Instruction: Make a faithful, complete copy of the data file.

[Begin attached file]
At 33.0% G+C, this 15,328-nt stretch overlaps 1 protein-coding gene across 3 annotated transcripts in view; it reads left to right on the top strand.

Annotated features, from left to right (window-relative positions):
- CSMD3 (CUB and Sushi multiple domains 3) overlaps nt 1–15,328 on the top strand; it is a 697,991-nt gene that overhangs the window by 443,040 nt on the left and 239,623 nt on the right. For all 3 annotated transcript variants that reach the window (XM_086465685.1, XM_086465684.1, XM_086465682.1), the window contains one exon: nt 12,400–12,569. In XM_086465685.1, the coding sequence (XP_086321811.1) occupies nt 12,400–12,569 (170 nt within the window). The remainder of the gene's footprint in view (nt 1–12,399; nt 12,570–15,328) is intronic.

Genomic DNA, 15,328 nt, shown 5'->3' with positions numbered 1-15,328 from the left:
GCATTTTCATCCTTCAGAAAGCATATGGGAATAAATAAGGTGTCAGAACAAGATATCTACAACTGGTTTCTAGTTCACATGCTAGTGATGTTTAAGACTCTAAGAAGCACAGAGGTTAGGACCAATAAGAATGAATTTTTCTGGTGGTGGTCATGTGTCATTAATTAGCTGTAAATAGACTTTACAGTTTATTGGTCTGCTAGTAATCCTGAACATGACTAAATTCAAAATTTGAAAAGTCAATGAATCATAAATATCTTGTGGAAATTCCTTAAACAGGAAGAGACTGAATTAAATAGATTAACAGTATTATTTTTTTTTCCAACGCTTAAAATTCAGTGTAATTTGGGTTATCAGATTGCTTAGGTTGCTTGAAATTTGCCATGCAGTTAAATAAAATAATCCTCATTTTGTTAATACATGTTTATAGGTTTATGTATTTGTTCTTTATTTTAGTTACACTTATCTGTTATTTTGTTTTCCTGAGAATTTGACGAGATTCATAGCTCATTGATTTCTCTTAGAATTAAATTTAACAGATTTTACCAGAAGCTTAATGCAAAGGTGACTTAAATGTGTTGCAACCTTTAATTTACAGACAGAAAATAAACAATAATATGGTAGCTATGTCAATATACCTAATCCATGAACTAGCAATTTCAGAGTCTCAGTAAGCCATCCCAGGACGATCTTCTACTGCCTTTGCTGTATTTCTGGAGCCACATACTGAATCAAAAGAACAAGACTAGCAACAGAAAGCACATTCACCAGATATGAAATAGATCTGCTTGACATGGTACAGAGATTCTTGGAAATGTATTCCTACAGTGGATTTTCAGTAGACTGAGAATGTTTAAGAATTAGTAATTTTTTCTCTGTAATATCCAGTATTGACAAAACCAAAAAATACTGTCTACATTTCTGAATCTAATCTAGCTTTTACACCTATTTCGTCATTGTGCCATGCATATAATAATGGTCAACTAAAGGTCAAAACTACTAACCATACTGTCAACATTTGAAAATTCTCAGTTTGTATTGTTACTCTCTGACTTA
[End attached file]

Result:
At 33.0% G+C, this 15,328-nt stretch overlaps 1 protein-coding gene across 3 annotated transcripts in view; it reads left to right on the top strand.

Annotated features, from left to right (window-relative positions):
- CSMD3 (CUB and Sushi multiple domains 3) overlaps nt 1–15,328 on the top strand; it is a 697,991-nt gene that overhangs the window by 443,040 nt on the left and 239,623 nt on the right. For all 3 annotated transcript variants that reach the window (XM_086465685.1, XM_086465684.1, XM_086465682.1), the window contains one exon: nt 12,400–12,569. In XM_086465685.1, the coding sequence (XP_086321811.1) occupies nt 12,400–12,569 (170 nt within the window). The remainder of the gene's footprint in view (nt 1–12,399; nt 12,570–15,328) is intronic.

Genomic DNA, 15,328 nt, shown 5'->3' with positions numbered 1-15,328 from the left:
GCATTTTCATCCTTCAGAAAGCATATGGGAATAAATAAGGTGTCAGAACAAGATATCTACAACTGGTTTCTAGTTCACATGCTAGTGATGTTTAAGACTCTAAGAAGCACAGAGGTTAGGACCAATAAGAATGAATTTTTCTGGTGGTGGTCATGTGTCATTAATTAGCTGTAAATAGACTTTACAGTTTATTGGTCTGCTAGTAATCCTGAACATGACTAAATTCAAAATTTGAAAAGTCAATGAATCATAAATATCTTGTGGAAATTCCTTAAACAGGAAGAGACTGAATTAAATAGATTAACAGTATTATTTTTTTTTCCAACGCTTAAAATTCAGTGTAATTTGGGTTATCAGATTGCTTAGGTTGCTTGAAATTTGCCATGCAGTTAAATAAAATAATCCTCATTTTGTTAATACATGTTTATAGGTTTATGTATTTGTTCTTTATTTTAGTTACACTTATCTGTTATTTTGTTTTCCTGAGAATTTGACGAGATTCATAGCTCATTGATTTCTCTTAGAATTAAATTTAACAGATTTTACCAGAAGCTTAATGCAAAGGTGACTTAAATGTGTTGCAACCTTTAATTTACAGACAGAAAATAAACAATAATATGGTAGCTATGTCAATATACCTAATCCATGAACTAGCAATTTCAGAGTCTCAGTAAGCCATCCCAGGACGATCTTCTACTGCCTTTGCTGTATTTCTGGAGCCACATACTGAATCAAAAGAACAAGACTAGCAACAGAAAGCACATTCACCAGATATGAAATAGATCTGCTTGACATGGTACAGAGATTCTTGGAAATGTATTCCTACAGTGGATTTTCAGTAGACTGAGAATGTTTAAGAATTAGTAATTTTTTCTCTGTAATATCCAGTATTGACAAAACCAAAAAATACTGTCTACATTTCTGAATCTAATCTAGCTTTTACACCTATTTCGTCATTGTGCCATGCATATAATAATGGTCAACTAAAGGTCAAAACTACTAACCATACTGTCAACATTTGAAAATTCTCAGTTTGTATTGTTACTCTCTGACTTA